Can you imagine the joy of discovering that I didn’t have to buy a second jar of mayonnaise or yet another bottle of ketchup, only to have to discard it at the end of our trip? I suppose I could have packed a little cooler for the car trip home to take back some of the condiments or perishables, but then I’d come home with duplicates… all open and half-way consumed. And after a long drive home, no one really wanted to eat any if the food that is now swimming in melted ice. not sorth packing and taking up valuable interior car space. But now… the question comes up, “What about that half-eaten box of Coco Crispi cereal”? With Silvia, it’s no problem! I just dump it back into my cereal bin when I get home. 🙂 Another added benefit is that we truly do have meals on wheels! The fridge stays charged as we’re driving, so all the food stays cold and available. Instead of pulling off to eat at a fast food joint or better yet eating a bag of chips or Ted’s beef jerky from the gas station, we park our traveling kitchen and have a home made meal at a scenic rest stop, or parking lot of our choice. Either place it’s comfortable and lovely in my book!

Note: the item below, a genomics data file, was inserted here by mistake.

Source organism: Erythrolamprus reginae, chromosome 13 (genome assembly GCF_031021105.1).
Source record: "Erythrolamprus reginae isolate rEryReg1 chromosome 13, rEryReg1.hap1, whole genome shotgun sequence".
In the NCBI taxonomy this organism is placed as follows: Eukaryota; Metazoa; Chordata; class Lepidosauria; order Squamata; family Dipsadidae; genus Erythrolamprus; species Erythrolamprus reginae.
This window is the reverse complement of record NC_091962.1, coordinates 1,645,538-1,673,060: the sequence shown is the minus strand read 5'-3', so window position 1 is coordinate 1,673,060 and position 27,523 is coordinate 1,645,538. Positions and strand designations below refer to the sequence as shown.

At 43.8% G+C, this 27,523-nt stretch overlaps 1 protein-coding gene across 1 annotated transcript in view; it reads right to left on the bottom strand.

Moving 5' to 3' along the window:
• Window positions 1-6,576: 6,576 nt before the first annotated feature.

As far as Silvia’s pantry, the previous owner must have had in mind that we’d need a lot of cupboard space. Afterall, if the travel trailer sleeps 6, it’s got to feed six, right? I’ve designated several bins in my home pantry just for Silvia. In them, I keep the staples that won’t necessarily go bad in containers until my next trip. Examples of these would be sugar, flour, olive oil, vinegar, cooking spray. I’ve got containers to hold my coffee and tea bags; and another container that holds pre-packaged spices and dry rubs. These “Silvia bins” as I call them simply slide into her pantry prior to a trip, and slide back onto their designated shelves when we return. For other items, I have empty containers that I simply fill with what I need for the week. A favorite of the kids is the cookie bin. That one is usually empty upon our return. 😉 Of course, we do still hit the grocery when we arrive to get perishable items. But the trip is less expensive and doesn’t take nearly as long. Not to mention, if we get in really late, we can still survive until morning without having to do a store run.